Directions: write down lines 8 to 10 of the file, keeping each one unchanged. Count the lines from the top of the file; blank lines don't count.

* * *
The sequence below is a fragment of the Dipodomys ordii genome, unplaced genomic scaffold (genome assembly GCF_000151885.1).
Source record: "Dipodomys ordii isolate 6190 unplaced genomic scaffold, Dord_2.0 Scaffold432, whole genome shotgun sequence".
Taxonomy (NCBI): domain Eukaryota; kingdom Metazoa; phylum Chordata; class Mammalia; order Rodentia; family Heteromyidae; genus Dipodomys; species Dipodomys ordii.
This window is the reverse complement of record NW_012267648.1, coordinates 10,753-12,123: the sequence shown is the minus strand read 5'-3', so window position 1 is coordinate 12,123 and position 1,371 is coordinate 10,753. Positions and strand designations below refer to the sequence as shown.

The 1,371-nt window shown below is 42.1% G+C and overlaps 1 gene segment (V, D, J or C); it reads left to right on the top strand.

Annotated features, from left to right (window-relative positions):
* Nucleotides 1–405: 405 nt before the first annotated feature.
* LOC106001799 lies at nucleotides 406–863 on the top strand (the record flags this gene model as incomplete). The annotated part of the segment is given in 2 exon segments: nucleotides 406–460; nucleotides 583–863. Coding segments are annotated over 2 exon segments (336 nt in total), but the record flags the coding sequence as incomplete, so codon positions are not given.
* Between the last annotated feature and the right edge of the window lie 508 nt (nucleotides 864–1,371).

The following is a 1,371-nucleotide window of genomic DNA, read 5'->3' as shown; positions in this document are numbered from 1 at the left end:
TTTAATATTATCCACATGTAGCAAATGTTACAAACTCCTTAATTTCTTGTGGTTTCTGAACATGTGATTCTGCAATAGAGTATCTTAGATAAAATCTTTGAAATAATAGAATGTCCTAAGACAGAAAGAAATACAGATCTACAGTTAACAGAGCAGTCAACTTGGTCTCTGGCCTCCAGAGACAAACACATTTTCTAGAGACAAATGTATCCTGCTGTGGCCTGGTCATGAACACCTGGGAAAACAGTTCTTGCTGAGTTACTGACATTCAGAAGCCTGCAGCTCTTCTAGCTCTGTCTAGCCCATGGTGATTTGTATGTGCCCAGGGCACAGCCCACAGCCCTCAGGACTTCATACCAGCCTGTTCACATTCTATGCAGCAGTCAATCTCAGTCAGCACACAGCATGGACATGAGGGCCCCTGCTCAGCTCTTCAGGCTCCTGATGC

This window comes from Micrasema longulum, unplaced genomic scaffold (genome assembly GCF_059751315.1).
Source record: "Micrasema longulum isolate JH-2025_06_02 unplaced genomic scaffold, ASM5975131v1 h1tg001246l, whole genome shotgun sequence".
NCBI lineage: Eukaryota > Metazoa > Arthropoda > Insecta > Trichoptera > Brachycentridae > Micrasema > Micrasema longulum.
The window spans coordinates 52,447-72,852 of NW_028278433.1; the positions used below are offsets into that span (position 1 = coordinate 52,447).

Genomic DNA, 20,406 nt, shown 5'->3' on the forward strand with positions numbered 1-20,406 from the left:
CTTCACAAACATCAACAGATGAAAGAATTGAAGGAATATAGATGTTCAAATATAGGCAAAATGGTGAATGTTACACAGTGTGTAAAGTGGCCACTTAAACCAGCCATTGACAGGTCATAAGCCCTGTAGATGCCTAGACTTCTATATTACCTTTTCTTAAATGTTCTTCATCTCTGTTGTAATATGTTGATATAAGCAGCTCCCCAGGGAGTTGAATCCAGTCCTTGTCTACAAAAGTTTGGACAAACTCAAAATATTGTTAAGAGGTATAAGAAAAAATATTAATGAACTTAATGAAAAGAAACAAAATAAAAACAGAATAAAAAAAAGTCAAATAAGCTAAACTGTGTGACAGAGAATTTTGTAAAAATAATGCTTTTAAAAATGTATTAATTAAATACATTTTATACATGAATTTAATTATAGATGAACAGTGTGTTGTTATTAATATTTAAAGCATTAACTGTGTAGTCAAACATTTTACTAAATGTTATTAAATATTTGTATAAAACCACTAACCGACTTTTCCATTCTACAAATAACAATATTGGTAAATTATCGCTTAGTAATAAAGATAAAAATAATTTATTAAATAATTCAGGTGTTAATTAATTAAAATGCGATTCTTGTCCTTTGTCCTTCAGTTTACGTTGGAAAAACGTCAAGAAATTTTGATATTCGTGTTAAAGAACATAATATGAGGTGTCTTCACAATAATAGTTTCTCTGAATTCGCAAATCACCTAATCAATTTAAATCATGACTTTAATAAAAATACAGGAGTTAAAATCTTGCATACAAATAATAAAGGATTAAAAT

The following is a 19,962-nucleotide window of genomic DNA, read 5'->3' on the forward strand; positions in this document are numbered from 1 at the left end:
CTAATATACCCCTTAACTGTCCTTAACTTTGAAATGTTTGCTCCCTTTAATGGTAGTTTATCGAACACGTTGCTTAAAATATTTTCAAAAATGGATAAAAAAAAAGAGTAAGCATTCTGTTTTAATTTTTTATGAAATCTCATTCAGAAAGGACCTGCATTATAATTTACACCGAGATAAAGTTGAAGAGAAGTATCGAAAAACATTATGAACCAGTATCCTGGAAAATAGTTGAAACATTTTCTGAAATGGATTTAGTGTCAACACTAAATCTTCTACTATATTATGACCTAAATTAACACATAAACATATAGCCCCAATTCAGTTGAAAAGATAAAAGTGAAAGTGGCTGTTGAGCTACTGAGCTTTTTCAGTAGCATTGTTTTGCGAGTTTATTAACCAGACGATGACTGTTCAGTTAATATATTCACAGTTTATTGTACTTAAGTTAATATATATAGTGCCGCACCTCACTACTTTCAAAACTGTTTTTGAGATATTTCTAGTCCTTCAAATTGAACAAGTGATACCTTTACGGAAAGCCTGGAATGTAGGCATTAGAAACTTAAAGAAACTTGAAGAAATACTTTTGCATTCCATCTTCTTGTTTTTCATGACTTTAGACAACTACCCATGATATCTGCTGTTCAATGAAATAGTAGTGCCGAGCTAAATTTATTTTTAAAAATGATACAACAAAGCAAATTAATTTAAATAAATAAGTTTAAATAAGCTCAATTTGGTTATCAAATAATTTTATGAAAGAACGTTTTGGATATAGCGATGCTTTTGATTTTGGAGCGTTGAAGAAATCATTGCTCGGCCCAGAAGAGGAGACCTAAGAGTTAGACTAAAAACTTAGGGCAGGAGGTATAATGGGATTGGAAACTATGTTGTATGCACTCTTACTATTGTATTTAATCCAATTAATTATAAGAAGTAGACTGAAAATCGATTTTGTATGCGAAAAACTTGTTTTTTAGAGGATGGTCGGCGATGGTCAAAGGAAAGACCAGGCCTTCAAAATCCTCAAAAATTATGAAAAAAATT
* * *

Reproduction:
* LOC106001799 lies at nucleotides 406–863 on the top strand (the record flags this gene model as incomplete). The annotated part of the segment is given in 2 exon segments: nucleotides 406–460; nucleotides 583–863. Coding segments are annotated over 2 exon segments (336 nt in total), but the record flags the coding sequence as incomplete, so codon positions are not given.
* Between the last annotated feature and the right edge of the window lie 508 nt (nucleotides 864–1,371).

The following is a 1,371-nucleotide window of genomic DNA, read 5'->3' as shown; positions in this document are numbered from 1 at the left end: